Marc Stephen Cramer
September 7, 1940-January 31, 2022
In 1962, A young Jewish man from Ellenville, New York joins the Air Force. He is stationed at
Malstrom Air Force Base in Great Falls, Montana. Later that year he meets a blond bombshell of
a Shiksa, washing her car along the Missouri River. Six weeks later they were married. And so,
begins the story of our parents. But this isn’t about our parents. This is about that Jewish boy
from Upstate New York who made a life in Montana.
Our dad often struggled to find his place in the world, much like Tevya in his all-time favorite
movie, Fiddler on the Roof. But out of that struggle, our dad developed a legacy that we are
proud to mantle. Pop, we gratefully and graciously accept the following riches you have left
Your faith and love for Yeshua. As part of your legacy, You and mom built the foundation upon
which we stand as a family. You showed us how to live, love, and serve. We continue your work
as the hands and feet of Love. As for our houses, we will serve the Lord.
Your love for our rich Jewish Heritage. Pop we know how deeply proud you were of your roots
and we consider it an honor to carry it on. Shalom.
מי ר וועל ן ז יך בע נקע ן
Your wild and wonderful imagination. You have always encouraged us to dream big and think
outside of the box. We remember as children, the neighborhood kids knocking on the door
asking if our dad could come out and play. Your childlike wonder made it easy for us to develop
our own wild imaginations.
Your sense of humor. Cramers are funny. We just are. Turns out all that dry sarcasm we ooze,
comes from you. Mykal used up all his dad jokes before he hit puberty, but J is one chuckle
away from a new comedic career. No one loves to laugh as much as we do and we have you to
thank for that.
Your love of music. We take away a robust introduction to a plethora of music. From Motown
and Jazz to folk music and musicals, from Belafonte and Barbara to the crooners and Calypso.
Your eyes would light up when you would regale us with your stories of NYC jazz clubs in the
60s. Your love for music is a passion we easily and enthusiastically embrace.
Your love for dancing. You loved to dance, we love to dance. You were the only one that was
good at it. The rest of us will have to continue dancing like no one is watching. We imagine how
thrilled you are to take mom for a spin around the dance floor once more.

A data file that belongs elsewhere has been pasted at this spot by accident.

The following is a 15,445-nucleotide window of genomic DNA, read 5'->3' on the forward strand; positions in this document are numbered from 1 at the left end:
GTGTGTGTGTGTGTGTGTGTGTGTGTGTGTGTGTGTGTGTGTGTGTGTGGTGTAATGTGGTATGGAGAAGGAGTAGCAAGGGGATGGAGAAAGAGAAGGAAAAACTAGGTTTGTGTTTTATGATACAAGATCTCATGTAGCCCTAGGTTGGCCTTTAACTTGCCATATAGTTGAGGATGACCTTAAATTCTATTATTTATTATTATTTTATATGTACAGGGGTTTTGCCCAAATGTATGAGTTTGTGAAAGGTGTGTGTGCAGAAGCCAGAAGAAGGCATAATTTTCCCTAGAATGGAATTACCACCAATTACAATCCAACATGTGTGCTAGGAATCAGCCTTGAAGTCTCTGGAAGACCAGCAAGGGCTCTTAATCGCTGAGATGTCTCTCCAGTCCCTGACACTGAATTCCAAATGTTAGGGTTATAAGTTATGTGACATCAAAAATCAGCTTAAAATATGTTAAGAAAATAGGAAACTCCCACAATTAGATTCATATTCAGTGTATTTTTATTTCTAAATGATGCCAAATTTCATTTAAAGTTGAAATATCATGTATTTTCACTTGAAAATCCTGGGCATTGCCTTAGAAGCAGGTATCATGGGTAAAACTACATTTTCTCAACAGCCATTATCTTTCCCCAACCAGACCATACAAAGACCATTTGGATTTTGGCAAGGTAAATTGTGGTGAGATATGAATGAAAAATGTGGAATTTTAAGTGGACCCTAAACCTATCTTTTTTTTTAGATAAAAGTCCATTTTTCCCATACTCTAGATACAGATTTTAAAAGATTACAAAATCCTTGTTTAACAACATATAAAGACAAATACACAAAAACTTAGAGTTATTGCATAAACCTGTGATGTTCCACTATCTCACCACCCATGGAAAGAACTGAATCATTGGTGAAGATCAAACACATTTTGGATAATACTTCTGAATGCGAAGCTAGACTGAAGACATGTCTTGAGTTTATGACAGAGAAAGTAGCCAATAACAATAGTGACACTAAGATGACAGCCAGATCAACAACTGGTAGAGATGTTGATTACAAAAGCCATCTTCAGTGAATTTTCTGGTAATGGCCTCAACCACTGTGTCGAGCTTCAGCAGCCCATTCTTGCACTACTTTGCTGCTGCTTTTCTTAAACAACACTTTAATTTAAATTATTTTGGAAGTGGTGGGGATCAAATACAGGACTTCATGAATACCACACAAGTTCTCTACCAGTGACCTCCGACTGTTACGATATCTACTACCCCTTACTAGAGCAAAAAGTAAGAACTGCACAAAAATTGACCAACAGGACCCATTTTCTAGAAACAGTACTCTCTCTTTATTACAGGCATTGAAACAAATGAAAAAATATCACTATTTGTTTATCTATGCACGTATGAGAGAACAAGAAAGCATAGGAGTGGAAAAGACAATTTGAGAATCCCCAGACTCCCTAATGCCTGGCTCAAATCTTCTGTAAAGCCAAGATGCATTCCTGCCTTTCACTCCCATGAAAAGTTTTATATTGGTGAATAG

Your love of the Nosh. Of any kind. Like you, your kids thoroughly enjoy a nosh and a nibble.
You fathered food adventurers and you were a good sport about trying anything we presented.
We will miss you side-eyeing our delectables, saying, “I’ll have some of that.” We will also miss
watching you eat your popcorn with a spoon, we googled it, some people just need to keep their
fingers clean, you were one of them. You can also be sure that Matzoh has made in to our
household staples. And never will we see another Good n Plenty and not think of you. We do,
however, have to flatly reject the snail’s pace at which enjoyed your noshing. Ain’t nobody got
time for that.
Your compassion. Remember when you used to cry when you had to spank us…telling us
through your tears, that it was hurting you more than it was hurting us? (J would like to
respectfully disagree. He is convinced it hurt him more, but don’t feel bad for him, he deserved
it.) We take away from you a deep well of sensitivity, compassion, and the core desire to be
kind to others.
Your attitude of gratitude. You always thanked mom for cooking or doing the laundry. You
never complained. Even in the end, you were always so grateful and kind to those who took
care of you. We honor you with hearts of gratitude in the footsteps of your example.
Your Love and affection. You were always so generous in your affection for us. You were never
afraid to hug or kiss us or tell us you loved us. Because of that, we do not hesitate to share
affection for one another or our kids. You showed us it was okay to be vulnerable. And your
devotion and faithfulness to our mother showed us the true meaning of love.
You will always be our Tevye, Pop. We raise a glass to you, (although we are going to have to
upgrade from Mogen David).
*To life, l’chaim!
L’chaim, l’chaim, to life!
A gift we seldom are wise enough
Ever to prize enough,
Drink l’chaim, to life!
Marc Cramer was preceded in death by the love of his life, our mother, Chuckie. He also leaves
behind three proud kids, seven loved grandchildren, a beloved brother and sister, a much-loved
brother-in-law (and sister-in-law), numerous extended family, and an abundance of dear
*From Fiddler on the Roof, written by Jerry Bock and Sheldon Harnick